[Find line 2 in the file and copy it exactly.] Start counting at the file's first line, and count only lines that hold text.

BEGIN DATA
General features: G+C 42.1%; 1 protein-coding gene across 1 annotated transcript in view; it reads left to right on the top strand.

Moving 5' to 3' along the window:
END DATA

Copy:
Moving 5' to 3' along the window: